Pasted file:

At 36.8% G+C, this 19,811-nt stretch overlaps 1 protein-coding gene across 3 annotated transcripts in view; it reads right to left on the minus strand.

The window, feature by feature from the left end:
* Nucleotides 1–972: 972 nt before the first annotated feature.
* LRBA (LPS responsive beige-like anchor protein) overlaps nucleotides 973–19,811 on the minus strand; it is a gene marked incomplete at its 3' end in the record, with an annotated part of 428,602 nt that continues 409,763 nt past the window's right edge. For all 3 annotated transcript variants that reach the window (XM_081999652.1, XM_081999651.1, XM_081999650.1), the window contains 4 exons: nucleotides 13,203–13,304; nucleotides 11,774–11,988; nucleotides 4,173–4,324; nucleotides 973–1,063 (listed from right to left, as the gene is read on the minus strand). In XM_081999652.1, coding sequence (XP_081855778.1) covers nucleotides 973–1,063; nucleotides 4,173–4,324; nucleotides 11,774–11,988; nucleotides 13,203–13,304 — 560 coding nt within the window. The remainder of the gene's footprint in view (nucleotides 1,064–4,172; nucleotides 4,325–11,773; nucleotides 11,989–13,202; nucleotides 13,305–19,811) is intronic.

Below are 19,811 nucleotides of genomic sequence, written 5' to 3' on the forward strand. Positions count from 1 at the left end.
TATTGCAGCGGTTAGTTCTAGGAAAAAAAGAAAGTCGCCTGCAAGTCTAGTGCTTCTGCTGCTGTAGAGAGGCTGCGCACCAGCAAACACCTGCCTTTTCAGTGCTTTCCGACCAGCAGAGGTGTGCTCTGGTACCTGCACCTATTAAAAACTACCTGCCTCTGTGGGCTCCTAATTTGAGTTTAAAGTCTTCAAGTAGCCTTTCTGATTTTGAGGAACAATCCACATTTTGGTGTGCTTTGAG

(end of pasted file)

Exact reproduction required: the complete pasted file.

At 36.8% G+C, this 19,811-nt stretch overlaps 1 protein-coding gene across 3 annotated transcripts in view; it reads right to left on the minus strand.

The window, feature by feature from the left end:
* Nucleotides 1–972: 972 nt before the first annotated feature.
* LRBA (LPS responsive beige-like anchor protein) overlaps nucleotides 973–19,811 on the minus strand; it is a gene marked incomplete at its 3' end in the record, with an annotated part of 428,602 nt that continues 409,763 nt past the window's right edge. For all 3 annotated transcript variants that reach the window (XM_081999652.1, XM_081999651.1, XM_081999650.1), the window contains 4 exons: nucleotides 13,203–13,304; nucleotides 11,774–11,988; nucleotides 4,173–4,324; nucleotides 973–1,063 (listed from right to left, as the gene is read on the minus strand). In XM_081999652.1, coding sequence (XP_081855778.1) covers nucleotides 973–1,063; nucleotides 4,173–4,324; nucleotides 11,774–11,988; nucleotides 13,203–13,304 — 560 coding nt within the window. The remainder of the gene's footprint in view (nucleotides 1,064–4,172; nucleotides 4,325–11,773; nucleotides 11,989–13,202; nucleotides 13,305–19,811) is intronic.

Below are 19,811 nucleotides of genomic sequence, written 5' to 3' on the forward strand. Positions count from 1 at the left end.
TATTGCAGCGGTTAGTTCTAGGAAAAAAAGAAAGTCGCCTGCAAGTCTAGTGCTTCTGCTGCTGTAGAGAGGCTGCGCACCAGCAAACACCTGCCTTTTCAGTGCTTTCCGACCAGCAGAGGTGTGCTCTGGTACCTGCACCTATTAAAAACTACCTGCCTCTGTGGGCTCCTAATTTGAGTTTAAAGTCTTCAAGTAGCCTTTCTGATTTTGAGGAACAATCCACATTTTGGTGTGCTTTGAG